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65 comments on “Hiking from Seiad to Etna Summit on the PCT: Part 1— Searching for a Fig Leaf… The Thousand Mile Trek

    • We had a 3 day layover to let Curt’s body catch up! Grin…also gave Curt a chance to process photos (several hundred….all gorgeous…I don’t know how he can only choose a few for the blog. He is back on the trail this morning, looking great and excited to continue the adventure.

    • Peggy captured it, Alison and Don. It is hard out here, especially climbing up mountains in the afternoon when the temperature tops out at over 100 F. But the beauty and interesting folks make up for it… and the body toughens up. (grin) I am lucky that my body also has lots of experience out on the trail. –Curt

  1. We look forward to each episode of your journey, Curt. May your trip continue apace, with nothing more painful than blisters and shinsplints.

  2. Yay! You are getting close to Burney! We are really looking forward to seeing you guys if you have time 🙂 Love reading about your journey! Safe travels my friend!

  3. I agree with going cold for dinner to save the heat for your morning coffee – that would be my choice! About seeing faces in the trees – you’re not coming down with a case of forest-fever, are you? (We had a blogger see Scooby-Doo in his beer foam yesterday).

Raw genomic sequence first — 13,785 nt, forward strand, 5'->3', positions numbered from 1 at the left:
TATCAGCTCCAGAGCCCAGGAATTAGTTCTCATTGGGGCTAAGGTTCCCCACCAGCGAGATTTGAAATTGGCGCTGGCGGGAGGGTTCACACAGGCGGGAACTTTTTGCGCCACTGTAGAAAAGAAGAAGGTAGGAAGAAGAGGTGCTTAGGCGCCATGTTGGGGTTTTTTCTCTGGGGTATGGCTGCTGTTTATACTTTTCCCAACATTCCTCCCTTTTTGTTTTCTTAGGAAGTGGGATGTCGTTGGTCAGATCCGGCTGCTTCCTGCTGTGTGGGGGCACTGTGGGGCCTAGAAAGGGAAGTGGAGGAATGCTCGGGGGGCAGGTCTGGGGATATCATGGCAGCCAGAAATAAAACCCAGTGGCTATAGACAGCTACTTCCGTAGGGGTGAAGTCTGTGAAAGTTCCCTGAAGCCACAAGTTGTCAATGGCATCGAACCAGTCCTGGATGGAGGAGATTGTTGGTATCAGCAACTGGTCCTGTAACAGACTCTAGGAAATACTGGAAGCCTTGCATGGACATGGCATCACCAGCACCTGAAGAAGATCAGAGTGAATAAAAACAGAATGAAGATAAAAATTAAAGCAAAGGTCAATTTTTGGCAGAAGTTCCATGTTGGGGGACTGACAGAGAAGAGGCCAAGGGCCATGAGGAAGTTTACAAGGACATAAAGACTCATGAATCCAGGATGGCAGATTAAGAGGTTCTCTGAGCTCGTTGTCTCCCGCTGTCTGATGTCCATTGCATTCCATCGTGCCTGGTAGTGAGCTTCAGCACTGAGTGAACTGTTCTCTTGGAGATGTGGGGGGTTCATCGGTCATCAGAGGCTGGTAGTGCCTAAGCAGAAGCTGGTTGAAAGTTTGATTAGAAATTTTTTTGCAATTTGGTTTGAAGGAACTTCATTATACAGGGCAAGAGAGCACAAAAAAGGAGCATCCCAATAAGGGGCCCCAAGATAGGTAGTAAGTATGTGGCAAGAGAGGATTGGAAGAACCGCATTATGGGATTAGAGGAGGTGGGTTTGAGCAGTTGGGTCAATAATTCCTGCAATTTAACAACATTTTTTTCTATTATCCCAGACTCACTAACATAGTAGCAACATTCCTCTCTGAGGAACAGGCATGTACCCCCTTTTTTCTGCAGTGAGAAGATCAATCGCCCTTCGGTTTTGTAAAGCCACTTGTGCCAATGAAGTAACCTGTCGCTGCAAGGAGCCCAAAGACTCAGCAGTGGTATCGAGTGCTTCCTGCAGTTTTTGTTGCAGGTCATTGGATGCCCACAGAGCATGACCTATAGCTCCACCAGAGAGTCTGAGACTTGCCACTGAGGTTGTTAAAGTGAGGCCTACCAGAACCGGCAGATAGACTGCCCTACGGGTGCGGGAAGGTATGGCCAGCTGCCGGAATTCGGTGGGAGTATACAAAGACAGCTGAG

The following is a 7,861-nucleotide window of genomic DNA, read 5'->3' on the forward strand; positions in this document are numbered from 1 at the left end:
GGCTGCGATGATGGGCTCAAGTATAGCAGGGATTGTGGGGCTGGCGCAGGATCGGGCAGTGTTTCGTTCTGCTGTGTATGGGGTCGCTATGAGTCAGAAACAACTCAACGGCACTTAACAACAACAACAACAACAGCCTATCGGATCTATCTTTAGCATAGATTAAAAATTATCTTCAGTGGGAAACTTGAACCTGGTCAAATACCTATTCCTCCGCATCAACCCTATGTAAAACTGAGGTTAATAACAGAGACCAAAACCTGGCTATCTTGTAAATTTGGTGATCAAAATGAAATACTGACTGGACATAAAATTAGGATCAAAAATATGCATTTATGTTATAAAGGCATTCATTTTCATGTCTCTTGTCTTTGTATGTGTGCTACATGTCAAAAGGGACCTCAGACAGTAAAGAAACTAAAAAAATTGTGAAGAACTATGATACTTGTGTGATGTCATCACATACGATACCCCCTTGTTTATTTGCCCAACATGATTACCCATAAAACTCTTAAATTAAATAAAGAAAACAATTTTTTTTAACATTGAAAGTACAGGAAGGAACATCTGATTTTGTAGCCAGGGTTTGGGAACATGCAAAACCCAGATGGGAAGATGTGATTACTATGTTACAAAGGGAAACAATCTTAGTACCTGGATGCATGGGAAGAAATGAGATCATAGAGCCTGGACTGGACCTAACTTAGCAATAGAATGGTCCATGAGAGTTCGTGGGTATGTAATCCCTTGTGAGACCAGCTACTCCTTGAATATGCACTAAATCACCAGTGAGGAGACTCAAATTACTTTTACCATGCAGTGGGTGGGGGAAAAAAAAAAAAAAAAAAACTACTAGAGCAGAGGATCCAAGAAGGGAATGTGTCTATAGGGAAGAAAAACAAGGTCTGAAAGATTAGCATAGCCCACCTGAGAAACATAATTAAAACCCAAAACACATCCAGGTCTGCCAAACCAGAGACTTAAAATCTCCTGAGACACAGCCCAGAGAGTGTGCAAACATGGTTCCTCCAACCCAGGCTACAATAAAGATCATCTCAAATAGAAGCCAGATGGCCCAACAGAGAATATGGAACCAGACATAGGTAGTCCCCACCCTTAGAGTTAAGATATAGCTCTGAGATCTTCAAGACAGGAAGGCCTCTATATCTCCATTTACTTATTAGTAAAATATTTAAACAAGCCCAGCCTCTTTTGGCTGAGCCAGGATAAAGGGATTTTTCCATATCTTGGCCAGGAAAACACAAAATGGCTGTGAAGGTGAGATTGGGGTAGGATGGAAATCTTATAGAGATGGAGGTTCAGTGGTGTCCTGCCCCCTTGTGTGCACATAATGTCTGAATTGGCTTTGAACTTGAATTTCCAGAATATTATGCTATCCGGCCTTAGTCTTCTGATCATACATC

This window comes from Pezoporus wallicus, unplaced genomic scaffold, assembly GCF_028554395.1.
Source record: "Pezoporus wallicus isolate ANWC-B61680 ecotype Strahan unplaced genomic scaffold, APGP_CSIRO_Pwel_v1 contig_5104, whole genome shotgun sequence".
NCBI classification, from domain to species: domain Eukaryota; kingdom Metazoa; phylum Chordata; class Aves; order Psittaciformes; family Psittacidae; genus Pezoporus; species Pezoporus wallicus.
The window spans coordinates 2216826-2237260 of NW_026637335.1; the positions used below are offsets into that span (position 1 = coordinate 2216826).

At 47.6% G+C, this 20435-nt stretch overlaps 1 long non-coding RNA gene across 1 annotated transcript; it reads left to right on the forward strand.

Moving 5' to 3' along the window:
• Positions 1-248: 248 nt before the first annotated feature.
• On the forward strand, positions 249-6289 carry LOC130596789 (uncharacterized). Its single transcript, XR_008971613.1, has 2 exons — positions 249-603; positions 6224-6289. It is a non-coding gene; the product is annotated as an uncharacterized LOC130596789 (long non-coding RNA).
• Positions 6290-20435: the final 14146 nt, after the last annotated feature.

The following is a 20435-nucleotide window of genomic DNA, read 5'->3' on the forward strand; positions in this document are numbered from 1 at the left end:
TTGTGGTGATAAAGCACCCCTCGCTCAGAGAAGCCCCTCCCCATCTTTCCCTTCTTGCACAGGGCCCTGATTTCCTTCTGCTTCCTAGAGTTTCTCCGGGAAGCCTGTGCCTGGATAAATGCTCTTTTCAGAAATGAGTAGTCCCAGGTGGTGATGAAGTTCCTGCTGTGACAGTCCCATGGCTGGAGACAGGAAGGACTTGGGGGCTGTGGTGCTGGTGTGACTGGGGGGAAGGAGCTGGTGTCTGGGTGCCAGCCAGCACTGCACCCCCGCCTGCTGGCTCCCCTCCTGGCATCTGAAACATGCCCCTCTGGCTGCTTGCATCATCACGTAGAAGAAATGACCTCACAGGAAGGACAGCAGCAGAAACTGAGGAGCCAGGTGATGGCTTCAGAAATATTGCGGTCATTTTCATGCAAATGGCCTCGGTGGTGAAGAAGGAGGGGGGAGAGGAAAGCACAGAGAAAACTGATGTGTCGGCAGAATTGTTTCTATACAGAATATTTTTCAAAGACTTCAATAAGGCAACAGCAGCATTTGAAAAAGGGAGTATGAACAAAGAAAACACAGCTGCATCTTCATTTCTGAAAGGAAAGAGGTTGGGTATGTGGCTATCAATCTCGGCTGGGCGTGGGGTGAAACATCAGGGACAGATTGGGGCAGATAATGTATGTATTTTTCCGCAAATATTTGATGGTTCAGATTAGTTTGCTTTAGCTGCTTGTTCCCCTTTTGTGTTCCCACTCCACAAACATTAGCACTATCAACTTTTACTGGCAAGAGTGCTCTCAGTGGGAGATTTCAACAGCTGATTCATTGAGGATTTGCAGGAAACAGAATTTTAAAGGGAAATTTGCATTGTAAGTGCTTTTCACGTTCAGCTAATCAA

I have to admit, looking at the scenery would make my progress rather slow. I’ve sure got to give you credit for this!! Say Hi to Peggy at the next stop-over!

  4. Curt,
    I imagine like Susan above, my first instinct here on the other side of the continent when I read of the California fires was to check a map to assure myself they were not near the PCT.
    Ray

    • Curt and I were fortunate to be two weeks ahead of that fire which did impact the PCT around Mt. Ashland ! Whew! I was worried about the smoke while Jay and he were between Etna Summit and Castle Crags…..however, minimal impact and gorgeous scenery the whole way as evidenced by the hundreds of photos I was treated to!

      • Fires are a part of hiking the PCT, unfortunately, Ray. So far I have continued to dodge them. The forest service does a very good job of detouring through hikers when necessary. –Curt